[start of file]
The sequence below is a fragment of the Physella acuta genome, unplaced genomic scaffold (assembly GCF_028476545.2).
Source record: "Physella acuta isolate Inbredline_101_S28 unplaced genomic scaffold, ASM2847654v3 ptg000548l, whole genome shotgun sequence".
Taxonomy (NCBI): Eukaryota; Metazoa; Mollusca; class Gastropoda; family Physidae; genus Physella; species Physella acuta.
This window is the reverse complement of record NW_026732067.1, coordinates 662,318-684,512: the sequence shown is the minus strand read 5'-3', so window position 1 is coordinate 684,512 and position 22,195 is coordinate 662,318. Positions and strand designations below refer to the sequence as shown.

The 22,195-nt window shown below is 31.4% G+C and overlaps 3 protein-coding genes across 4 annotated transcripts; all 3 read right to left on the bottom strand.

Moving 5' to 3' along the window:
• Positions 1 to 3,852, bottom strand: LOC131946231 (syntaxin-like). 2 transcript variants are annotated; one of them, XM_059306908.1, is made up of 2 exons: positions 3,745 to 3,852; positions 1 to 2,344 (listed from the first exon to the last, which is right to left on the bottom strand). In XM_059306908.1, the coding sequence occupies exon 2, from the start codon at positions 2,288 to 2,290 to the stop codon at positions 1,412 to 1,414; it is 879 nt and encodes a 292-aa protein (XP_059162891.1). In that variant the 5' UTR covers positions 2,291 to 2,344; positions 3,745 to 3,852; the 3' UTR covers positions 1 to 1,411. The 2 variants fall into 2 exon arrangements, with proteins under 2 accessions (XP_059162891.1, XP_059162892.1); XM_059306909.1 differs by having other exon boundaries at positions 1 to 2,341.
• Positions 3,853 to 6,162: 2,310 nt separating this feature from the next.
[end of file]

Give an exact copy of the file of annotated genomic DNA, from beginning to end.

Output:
The sequence below is a fragment of the Physella acuta genome, unplaced genomic scaffold (assembly GCF_028476545.2).
Source record: "Physella acuta isolate Inbredline_101_S28 unplaced genomic scaffold, ASM2847654v3 ptg000548l, whole genome shotgun sequence".
Taxonomy (NCBI): Eukaryota; Metazoa; Mollusca; class Gastropoda; family Physidae; genus Physella; species Physella acuta.
This window is the reverse complement of record NW_026732067.1, coordinates 662,318-684,512: the sequence shown is the minus strand read 5'-3', so window position 1 is coordinate 684,512 and position 22,195 is coordinate 662,318. Positions and strand designations below refer to the sequence as shown.

The 22,195-nt window shown below is 31.4% G+C and overlaps 3 protein-coding genes across 4 annotated transcripts; all 3 read right to left on the bottom strand.

Moving 5' to 3' along the window:
• Positions 1 to 3,852, bottom strand: LOC131946231 (syntaxin-like). 2 transcript variants are annotated; one of them, XM_059306908.1, is made up of 2 exons: positions 3,745 to 3,852; positions 1 to 2,344 (listed from the first exon to the last, which is right to left on the bottom strand). In XM_059306908.1, the coding sequence occupies exon 2, from the start codon at positions 2,288 to 2,290 to the stop codon at positions 1,412 to 1,414; it is 879 nt and encodes a 292-aa protein (XP_059162891.1). In that variant the 5' UTR covers positions 2,291 to 2,344; positions 3,745 to 3,852; the 3' UTR covers positions 1 to 1,411. The 2 variants fall into 2 exon arrangements, with proteins under 2 accessions (XP_059162891.1, XP_059162892.1); XM_059306909.1 differs by having other exon boundaries at positions 1 to 2,341.
• Positions 3,853 to 6,162: 2,310 nt separating this feature from the next.